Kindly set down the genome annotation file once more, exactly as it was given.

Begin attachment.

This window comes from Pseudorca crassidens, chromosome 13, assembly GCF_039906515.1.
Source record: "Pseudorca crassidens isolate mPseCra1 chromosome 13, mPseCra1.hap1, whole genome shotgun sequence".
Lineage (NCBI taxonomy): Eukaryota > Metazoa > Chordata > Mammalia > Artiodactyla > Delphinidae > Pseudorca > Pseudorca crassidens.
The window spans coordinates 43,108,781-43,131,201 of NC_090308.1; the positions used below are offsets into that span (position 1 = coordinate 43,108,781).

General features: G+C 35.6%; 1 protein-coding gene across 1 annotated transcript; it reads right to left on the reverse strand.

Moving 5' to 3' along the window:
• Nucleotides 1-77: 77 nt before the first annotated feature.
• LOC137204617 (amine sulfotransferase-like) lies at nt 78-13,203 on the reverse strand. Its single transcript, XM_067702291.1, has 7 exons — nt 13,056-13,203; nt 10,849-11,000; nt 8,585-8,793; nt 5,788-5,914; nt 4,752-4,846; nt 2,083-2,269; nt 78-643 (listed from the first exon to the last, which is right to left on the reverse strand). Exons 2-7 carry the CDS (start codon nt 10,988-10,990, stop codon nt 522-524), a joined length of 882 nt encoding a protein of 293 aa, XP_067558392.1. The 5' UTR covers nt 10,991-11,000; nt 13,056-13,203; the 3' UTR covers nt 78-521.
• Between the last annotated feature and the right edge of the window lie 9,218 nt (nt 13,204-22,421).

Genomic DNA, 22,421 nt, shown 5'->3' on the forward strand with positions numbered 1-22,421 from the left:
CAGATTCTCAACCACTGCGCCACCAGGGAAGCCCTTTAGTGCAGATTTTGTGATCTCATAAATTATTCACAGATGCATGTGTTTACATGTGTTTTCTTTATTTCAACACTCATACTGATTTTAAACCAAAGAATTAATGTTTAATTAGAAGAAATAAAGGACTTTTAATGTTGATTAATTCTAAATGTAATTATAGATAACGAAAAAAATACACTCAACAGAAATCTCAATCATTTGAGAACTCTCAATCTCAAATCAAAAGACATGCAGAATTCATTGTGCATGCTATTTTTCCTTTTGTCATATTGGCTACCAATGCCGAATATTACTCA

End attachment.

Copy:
This window comes from Pseudorca crassidens, chromosome 13, assembly GCF_039906515.1.
Source record: "Pseudorca crassidens isolate mPseCra1 chromosome 13, mPseCra1.hap1, whole genome shotgun sequence".
Lineage (NCBI taxonomy): Eukaryota > Metazoa > Chordata > Mammalia > Artiodactyla > Delphinidae > Pseudorca > Pseudorca crassidens.
The window spans coordinates 43,108,781-43,131,201 of NC_090308.1; the positions used below are offsets into that span (position 1 = coordinate 43,108,781).

General features: G+C 35.6%; 1 protein-coding gene across 1 annotated transcript; it reads right to left on the reverse strand.

Moving 5' to 3' along the window:
• Nucleotides 1-77: 77 nt before the first annotated feature.
• LOC137204617 (amine sulfotransferase-like) lies at nt 78-13,203 on the reverse strand. Its single transcript, XM_067702291.1, has 7 exons — nt 13,056-13,203; nt 10,849-11,000; nt 8,585-8,793; nt 5,788-5,914; nt 4,752-4,846; nt 2,083-2,269; nt 78-643 (listed from the first exon to the last, which is right to left on the reverse strand). Exons 2-7 carry the CDS (start codon nt 10,988-10,990, stop codon nt 522-524), a joined length of 882 nt encoding a protein of 293 aa, XP_067558392.1. The 5' UTR covers nt 10,991-11,000; nt 13,056-13,203; the 3' UTR covers nt 78-521.
• Between the last annotated feature and the right edge of the window lie 9,218 nt (nt 13,204-22,421).

Genomic DNA, 22,421 nt, shown 5'->3' on the forward strand with positions numbered 1-22,421 from the left:
CAGATTCTCAACCACTGCGCCACCAGGGAAGCCCTTTAGTGCAGATTTTGTGATCTCATAAATTATTCACAGATGCATGTGTTTACATGTGTTTTCTTTATTTCAACACTCATACTGATTTTAAACCAAAGAATTAATGTTTAATTAGAAGAAATAAAGGACTTTTAATGTTGATTAATTCTAAATGTAATTATAGATAACGAAAAAAATACACTCAACAGAAATCTCAATCATTTGAGAACTCTCAATCTCAAATCAAAAGACATGCAGAATTCATTGTGCATGCTATTTTTCCTTTTGTCATATTGGCTACCAATGCCGAATATTACTCA